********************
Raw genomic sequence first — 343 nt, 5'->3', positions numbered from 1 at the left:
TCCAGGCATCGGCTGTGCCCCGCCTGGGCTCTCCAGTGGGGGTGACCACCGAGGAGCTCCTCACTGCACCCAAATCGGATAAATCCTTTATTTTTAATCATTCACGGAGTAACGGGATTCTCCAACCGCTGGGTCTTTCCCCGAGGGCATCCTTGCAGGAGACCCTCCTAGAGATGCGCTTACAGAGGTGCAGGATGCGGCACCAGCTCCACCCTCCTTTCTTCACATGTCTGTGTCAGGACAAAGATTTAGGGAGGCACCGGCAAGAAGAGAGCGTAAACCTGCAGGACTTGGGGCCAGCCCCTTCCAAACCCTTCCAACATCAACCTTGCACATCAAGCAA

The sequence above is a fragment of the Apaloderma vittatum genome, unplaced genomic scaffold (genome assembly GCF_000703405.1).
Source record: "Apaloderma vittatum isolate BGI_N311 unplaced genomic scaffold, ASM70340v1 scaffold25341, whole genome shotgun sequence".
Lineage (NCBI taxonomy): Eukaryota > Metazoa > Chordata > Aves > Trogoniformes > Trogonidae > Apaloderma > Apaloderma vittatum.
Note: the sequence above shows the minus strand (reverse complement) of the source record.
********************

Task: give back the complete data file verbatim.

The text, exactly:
Raw genomic sequence first — 343 nt, 5'->3', positions numbered from 1 at the left:
TCCAGGCATCGGCTGTGCCCCGCCTGGGCTCTCCAGTGGGGGTGACCACCGAGGAGCTCCTCACTGCACCCAAATCGGATAAATCCTTTATTTTTAATCATTCACGGAGTAACGGGATTCTCCAACCGCTGGGTCTTTCCCCGAGGGCATCCTTGCAGGAGACCCTCCTAGAGATGCGCTTACAGAGGTGCAGGATGCGGCACCAGCTCCACCCTCCTTTCTTCACATGTCTGTGTCAGGACAAAGATTTAGGGAGGCACCGGCAAGAAGAGAGCGTAAACCTGCAGGACTTGGGGCCAGCCCCTTCCAAACCCTTCCAACATCAACCTTGCACATCAAGCAA

The sequence above is a fragment of the Apaloderma vittatum genome, unplaced genomic scaffold (genome assembly GCF_000703405.1).
Source record: "Apaloderma vittatum isolate BGI_N311 unplaced genomic scaffold, ASM70340v1 scaffold25341, whole genome shotgun sequence".
Lineage (NCBI taxonomy): Eukaryota > Metazoa > Chordata > Aves > Trogoniformes > Trogonidae > Apaloderma > Apaloderma vittatum.
Note: the sequence above shows the minus strand (reverse complement) of the source record.